Besides holding costly funds, the authors identify: 1) high turnover, 2) return chasing, and 3) underdiversification as investment errors. Such tactics can be helpful–return chasing, for example, is required for momentum strategies–but there’s no question that retail fund investors have not profited from them. Once again, neither did advisors. If anything, they churned their own portfolios more rapidly, chased their tails more eagerly, and held even less-diversified portfolios.
The overall result was awful. The authors estimated that both customers and advisors trailed their passive benchmark (as defined by a Canada-specific, six-factor model) by roughly 300 basis points per year. The good news, in a sense, was that most of the damage came from costs. Investors (and advisors) weren’t greatly harmed by their investment errors. What really hurt them were expenses.
This paper has changed my thinking about mutual fund regulations. Heretofore, I have enthusiastically supported the Department of Labor’s now-defunct Conflict of Interest rule, which would have required that U.S. financial advisors subject to ERISA regulations act solely in their clients’ best interests, as opposed to the lesser standard that their recommendations must be “suitable.” I continue to advocate for such legislation. Investment professionals–any professionals–should work solely for their customers and should legally stand behind that principle.
However, “Misguided Beliefs” makes clear that, however well-drafted and well-intended, legislation misses the central problem. When financial advisors serve their customers poorly, that is rarely because they sell them funds that they wouldn’t touch themselves–on the contrary, the trouble comes because they like those funds. Advisors’ judgment is primarily to blame, not their intent.
(At this stage, one could argue that Canadian advisors aren’t representative of the global breed, being more honorable. That strikes me as highly unlikely. Canadian advisors, by and large, are employed by large banks. To put the matter gently, I have yet to encounter an argument that bank employees are abnormally ethical. I doubt that I ever will.)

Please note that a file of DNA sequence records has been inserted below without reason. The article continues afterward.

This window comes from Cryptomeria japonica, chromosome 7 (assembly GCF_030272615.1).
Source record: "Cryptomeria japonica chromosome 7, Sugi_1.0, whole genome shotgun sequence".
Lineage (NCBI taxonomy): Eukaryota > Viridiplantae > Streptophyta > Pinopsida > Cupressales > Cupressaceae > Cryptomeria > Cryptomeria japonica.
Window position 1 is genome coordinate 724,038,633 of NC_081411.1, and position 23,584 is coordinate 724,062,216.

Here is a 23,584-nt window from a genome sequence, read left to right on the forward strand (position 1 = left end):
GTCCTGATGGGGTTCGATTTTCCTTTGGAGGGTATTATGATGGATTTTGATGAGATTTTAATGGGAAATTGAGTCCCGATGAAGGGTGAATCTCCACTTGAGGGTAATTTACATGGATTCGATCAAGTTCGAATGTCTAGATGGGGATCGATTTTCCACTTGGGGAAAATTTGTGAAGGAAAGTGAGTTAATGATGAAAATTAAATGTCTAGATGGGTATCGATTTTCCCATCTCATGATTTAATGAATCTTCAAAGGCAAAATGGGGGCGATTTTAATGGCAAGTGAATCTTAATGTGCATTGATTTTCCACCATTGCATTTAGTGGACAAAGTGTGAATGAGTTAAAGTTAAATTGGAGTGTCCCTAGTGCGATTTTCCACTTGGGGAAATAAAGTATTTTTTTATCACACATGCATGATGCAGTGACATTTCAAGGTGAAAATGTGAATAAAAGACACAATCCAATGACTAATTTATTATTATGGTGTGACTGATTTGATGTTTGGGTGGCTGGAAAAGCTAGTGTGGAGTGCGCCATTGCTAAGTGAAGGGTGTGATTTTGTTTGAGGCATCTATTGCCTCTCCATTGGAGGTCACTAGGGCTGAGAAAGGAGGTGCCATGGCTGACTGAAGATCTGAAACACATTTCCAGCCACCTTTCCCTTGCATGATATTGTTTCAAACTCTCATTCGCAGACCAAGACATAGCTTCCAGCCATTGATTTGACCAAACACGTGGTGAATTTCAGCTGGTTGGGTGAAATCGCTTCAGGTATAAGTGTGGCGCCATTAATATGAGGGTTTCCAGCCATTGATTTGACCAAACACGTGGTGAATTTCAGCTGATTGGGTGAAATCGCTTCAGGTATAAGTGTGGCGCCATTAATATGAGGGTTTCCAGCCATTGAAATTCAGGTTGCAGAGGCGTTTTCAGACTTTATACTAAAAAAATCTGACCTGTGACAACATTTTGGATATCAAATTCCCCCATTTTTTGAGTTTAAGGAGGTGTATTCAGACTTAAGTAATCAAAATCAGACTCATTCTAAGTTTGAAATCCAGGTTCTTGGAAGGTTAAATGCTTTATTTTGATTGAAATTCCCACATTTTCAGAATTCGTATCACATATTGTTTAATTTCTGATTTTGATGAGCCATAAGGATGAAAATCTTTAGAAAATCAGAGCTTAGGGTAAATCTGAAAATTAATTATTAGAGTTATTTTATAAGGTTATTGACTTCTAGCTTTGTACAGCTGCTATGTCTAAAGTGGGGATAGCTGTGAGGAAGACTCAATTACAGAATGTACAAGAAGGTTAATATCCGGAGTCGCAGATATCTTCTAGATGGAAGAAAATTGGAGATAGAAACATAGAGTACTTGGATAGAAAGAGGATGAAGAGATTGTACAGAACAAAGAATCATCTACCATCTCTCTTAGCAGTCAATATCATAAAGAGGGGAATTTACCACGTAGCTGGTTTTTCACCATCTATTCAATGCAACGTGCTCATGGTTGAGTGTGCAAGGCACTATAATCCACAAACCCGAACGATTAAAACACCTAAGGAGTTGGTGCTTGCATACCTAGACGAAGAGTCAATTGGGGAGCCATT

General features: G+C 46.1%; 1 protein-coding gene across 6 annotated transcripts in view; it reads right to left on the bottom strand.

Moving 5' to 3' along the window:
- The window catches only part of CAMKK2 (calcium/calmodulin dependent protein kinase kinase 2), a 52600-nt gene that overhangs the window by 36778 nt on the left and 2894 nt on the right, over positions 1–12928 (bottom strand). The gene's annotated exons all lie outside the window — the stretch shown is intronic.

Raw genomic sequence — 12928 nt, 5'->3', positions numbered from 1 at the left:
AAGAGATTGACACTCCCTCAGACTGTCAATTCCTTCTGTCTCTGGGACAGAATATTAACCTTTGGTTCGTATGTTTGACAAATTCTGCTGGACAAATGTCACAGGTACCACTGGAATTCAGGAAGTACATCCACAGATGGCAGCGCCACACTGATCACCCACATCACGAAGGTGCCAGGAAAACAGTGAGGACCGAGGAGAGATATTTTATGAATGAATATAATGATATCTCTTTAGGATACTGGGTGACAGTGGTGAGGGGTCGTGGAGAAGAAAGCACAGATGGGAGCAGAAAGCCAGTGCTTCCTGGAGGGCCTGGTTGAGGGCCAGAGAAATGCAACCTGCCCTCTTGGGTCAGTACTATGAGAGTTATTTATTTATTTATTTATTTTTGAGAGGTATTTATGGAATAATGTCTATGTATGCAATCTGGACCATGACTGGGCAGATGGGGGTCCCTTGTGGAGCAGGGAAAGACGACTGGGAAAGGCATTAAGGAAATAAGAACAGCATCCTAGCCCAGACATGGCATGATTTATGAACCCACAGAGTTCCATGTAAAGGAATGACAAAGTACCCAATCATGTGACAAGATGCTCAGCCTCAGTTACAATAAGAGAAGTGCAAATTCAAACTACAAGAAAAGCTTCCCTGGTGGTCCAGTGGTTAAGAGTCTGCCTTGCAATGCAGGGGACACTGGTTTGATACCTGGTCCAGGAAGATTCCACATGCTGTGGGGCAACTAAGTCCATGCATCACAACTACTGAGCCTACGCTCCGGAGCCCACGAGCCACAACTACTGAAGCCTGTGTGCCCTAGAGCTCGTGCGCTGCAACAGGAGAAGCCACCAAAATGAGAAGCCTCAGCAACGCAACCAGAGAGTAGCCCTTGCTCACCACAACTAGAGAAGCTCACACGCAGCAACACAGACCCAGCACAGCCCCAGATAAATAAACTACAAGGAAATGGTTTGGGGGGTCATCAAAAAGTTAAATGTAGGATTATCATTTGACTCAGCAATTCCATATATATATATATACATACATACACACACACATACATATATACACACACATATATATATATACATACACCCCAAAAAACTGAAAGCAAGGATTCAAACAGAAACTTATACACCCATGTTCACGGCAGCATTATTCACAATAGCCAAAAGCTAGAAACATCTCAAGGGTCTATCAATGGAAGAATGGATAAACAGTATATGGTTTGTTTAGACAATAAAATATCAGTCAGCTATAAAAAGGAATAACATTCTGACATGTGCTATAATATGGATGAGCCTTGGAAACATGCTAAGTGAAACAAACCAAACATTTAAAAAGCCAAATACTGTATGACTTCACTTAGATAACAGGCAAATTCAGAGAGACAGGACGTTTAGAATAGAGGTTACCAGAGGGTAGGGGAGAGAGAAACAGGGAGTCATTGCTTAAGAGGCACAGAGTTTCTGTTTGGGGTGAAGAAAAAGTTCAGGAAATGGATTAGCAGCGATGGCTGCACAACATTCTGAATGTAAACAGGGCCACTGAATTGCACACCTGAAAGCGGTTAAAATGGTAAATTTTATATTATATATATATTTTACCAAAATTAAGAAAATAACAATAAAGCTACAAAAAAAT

Unlike Canadian advisors, most U.S. financial professionals now understand the math of fund expenses. At 0.67%, the asset-weighted U.S. equity-fund average is less than one third that of Canada’s. (This gap is somewhat less than it seems, because Canadian advisors are usually paid by embedded mutual fund fees, while these days U.S. advisors typically charge separately. Still, there’s no denying the discrepancy.)
Given how large the U.S. industry has become and the dominance of index funds, that 67-basis-point cost could easily be halved. In addition, American financial advisors trade their clients’ portfolios more rapidly than do Canadians, and they chase returns just as often. Thus, while U.S. advisors can justifiably take pride in bettering their practices, thereby bringing better results to their clients, the battle is not over. Further improvement remains.
What I now understand is that most of those gains will come from within the marketplace–by advisors continuing to learn from history and (one hopes) by stronger educational programs from both their employers and the fund companies that solicit their business. Regulation can and should do its part, but advisors’ personal beliefs will lead the charge.
John Rekenthaler has been researching the fund industry since 1988. He is now a columnist for Morningstar.com and a member of Morningstar’s investment research department. John is quick to point out that while Morningstar typically agrees with the views of the Rekenthaler Report, his views are his own